Ever notice how other people’s kids are out of control? The same is true for their pets, too! If you ever tried to enjoy your meal at a restaurant under the serenade of some screaming brat at the next table, or lied awake most of the night listening to the neighbor’s dog barking, you know the frustration. The solution? In a tale of imagination, you, or some other competent crusader, steal through the night, silently strangling noisy children and muting barking canines with a stealthy flick of the wrist, but you risk jail time acting as your own neighborhood Angel of Death!
Most “baby boomers” are terrible parents and now are quickly becoming enabling grandparents. These “boomer” children of social reform and political change quickly dumped traditional values thinking they were “special” and “all-knowing.” Being the first generation to grow up with television, the thirst for more virtual violence and death on the tube didn’t spur this generation , or subsequent other generations, to become masochistic masters of house and home as some predicted. Quite the opposite! We are now a nation of jellyfish!
Post-World War II parents can’t say “no” to kids and pets (Yes, if you own a pet, you’re now a parent.). And I don’t refer to the big things. Buying your kid a Lamborghini after she’s graduated by Harvard Law is perfectly acceptable. She’s probably a raging, spoiled, little brat at the point of no return already, so what’s the harm. You must teach your child and/or your pet (if they’re not one in the same) some negative key word when they newly arrive. Mothers are natural emergency responders with the ability to commute danger signals to infants through facial expressions. In a scene resembling science fiction, a baby crawls towards danger, and an alarming look from mom causes her baby to stop and wait for either an approving glance or rescue. It’s these little negatives, or signals, early in life that promote safety and good behavior as an adult.
It’s important to use a key word that is universal, easy to remember, forceful, and usable in every situation. That word is “no!” Both children and pets respond well to an emphatic word that denotes, “Stop in your tracks, or there will be hell to pay.” It is even more effective if it’s a male voice. Without a biology lesson, suffice it to say the male voice thing involves genetics. But this is a very difficult concept for the “bike helmet” generation to grasp, since none of them can even imagine disappointing a child in the least . . . even when that charming, little brat is wrong! And now this seems to go double for their cute, dander-ridden pets! If you believe that our society is going to hell in the proverbial hand basket, save your cab fare. That hand basket is parked just outside your door, and waits to take you on a tormented tour.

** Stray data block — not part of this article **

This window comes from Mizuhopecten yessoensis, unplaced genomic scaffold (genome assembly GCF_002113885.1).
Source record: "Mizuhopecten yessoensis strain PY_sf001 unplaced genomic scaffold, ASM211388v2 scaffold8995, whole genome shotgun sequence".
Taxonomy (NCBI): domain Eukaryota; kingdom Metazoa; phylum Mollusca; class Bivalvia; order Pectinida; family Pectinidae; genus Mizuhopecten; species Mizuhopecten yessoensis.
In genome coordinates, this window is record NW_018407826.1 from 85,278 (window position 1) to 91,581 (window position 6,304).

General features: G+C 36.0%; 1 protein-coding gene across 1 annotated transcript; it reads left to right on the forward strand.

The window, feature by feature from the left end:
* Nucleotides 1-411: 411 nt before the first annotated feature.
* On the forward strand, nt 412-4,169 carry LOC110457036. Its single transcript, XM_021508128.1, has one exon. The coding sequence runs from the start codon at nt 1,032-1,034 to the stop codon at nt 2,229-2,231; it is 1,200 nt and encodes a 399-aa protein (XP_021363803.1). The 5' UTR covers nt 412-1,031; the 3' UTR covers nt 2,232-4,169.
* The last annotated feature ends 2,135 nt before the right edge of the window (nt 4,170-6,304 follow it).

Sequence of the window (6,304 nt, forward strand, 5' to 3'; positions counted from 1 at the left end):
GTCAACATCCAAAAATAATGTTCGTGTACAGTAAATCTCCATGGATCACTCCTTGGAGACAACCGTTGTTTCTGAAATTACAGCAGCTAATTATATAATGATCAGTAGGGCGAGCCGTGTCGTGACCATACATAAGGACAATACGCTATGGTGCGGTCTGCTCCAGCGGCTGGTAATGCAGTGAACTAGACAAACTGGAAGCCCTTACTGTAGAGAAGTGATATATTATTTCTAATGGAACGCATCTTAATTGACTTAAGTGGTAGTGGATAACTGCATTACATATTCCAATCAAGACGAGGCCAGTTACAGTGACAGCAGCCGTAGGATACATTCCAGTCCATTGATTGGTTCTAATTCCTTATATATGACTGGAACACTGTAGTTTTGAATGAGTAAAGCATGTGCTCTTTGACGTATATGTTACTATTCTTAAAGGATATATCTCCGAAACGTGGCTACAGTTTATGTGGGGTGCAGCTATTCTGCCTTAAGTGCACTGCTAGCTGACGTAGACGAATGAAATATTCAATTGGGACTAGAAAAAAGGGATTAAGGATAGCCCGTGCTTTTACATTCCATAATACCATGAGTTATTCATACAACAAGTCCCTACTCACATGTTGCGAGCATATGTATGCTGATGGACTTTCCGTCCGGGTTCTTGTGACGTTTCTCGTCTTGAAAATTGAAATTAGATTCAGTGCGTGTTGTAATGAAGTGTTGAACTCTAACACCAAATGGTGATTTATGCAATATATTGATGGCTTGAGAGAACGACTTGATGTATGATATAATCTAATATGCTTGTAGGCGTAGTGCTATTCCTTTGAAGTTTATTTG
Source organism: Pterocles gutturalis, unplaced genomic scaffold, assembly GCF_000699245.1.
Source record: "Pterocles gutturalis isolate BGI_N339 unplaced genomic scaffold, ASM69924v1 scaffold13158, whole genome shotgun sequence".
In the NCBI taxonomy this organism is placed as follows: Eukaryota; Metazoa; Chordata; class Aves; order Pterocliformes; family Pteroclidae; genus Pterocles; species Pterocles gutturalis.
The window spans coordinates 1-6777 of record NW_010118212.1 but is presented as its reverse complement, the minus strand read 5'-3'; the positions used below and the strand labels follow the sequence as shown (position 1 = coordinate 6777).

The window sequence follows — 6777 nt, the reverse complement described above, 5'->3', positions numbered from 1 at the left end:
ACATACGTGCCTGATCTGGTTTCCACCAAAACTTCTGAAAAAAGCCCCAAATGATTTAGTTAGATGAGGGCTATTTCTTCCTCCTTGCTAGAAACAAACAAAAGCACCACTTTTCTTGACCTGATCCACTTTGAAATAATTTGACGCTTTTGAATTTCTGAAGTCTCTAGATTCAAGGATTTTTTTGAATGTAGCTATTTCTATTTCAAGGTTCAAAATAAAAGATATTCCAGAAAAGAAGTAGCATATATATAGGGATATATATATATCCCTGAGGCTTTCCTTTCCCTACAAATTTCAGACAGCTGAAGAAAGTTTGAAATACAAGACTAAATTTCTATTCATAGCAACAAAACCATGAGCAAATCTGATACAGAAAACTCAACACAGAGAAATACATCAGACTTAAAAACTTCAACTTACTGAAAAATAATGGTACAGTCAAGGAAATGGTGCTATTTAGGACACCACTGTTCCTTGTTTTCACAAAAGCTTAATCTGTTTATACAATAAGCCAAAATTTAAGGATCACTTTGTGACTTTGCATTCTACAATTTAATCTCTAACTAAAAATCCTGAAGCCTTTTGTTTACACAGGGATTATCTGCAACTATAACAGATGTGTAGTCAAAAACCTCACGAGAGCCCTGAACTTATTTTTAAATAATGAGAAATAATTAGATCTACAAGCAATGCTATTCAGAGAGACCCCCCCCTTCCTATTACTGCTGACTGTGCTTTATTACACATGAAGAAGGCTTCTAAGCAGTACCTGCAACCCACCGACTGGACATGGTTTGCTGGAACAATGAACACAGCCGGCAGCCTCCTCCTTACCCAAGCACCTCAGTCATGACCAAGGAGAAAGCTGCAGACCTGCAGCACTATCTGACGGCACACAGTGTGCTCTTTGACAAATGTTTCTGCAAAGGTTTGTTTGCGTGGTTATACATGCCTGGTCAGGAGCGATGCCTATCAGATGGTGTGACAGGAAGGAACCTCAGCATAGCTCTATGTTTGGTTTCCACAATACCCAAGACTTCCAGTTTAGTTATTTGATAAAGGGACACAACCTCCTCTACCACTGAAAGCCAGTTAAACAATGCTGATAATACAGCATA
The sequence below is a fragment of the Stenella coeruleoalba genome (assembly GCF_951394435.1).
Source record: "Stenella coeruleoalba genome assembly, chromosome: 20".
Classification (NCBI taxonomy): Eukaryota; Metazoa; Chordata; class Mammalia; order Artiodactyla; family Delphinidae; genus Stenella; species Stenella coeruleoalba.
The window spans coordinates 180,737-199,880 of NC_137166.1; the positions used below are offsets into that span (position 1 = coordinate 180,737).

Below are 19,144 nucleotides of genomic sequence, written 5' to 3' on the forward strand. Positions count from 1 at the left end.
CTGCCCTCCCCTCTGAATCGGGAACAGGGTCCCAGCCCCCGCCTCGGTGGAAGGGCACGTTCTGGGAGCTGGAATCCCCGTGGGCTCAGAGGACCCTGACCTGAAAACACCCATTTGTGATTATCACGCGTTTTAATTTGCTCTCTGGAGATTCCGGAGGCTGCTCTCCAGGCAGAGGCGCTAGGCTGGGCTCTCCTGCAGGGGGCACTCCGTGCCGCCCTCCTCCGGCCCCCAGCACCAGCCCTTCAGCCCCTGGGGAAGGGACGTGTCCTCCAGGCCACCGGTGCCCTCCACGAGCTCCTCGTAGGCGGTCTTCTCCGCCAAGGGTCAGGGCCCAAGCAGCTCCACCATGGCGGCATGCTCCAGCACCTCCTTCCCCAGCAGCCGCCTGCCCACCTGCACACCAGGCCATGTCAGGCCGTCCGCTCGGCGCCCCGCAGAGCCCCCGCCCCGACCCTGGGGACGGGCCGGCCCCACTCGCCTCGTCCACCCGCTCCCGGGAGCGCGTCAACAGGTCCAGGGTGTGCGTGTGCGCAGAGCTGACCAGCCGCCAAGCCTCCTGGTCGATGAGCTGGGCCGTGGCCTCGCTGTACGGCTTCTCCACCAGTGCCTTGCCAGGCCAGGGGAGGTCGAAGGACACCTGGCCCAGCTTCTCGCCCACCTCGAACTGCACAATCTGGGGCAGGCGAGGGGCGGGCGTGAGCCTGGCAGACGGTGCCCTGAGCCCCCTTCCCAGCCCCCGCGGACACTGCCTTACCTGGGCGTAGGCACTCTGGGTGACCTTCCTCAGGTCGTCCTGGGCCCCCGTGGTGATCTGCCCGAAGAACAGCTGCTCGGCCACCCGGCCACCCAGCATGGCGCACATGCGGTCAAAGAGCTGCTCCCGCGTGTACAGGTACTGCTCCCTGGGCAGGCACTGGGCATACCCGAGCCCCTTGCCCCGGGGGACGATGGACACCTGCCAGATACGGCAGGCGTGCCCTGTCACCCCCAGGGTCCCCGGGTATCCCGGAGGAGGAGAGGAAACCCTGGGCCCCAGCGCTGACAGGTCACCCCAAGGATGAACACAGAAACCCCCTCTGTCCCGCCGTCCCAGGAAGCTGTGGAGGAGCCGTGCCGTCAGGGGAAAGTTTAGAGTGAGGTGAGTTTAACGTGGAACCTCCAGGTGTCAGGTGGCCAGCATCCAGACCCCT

There is no sign of any future generations re-evolving from cartilaginous chordates to vertebrates, and spine transplants seem not on the horizon, so what’s next? How far can we, as a destination-doomed species, take this sacred crusade? Will the pendulum swing back against submissive parents and return to those good old days of “‘children should be seen, and not heard?” (And that goes for your little dog, too, yes, lovable, but still not a real child!) Ironically, the answer to the last two questions is the same word that’s the solution– no!
And if you do decide that being in jail is a better alternative than living in a world dominated by adolescents and domesticated animals, just remember o’ self-appointed Angel of Death . . . my house will be the one with the lamb’s blood over the front door!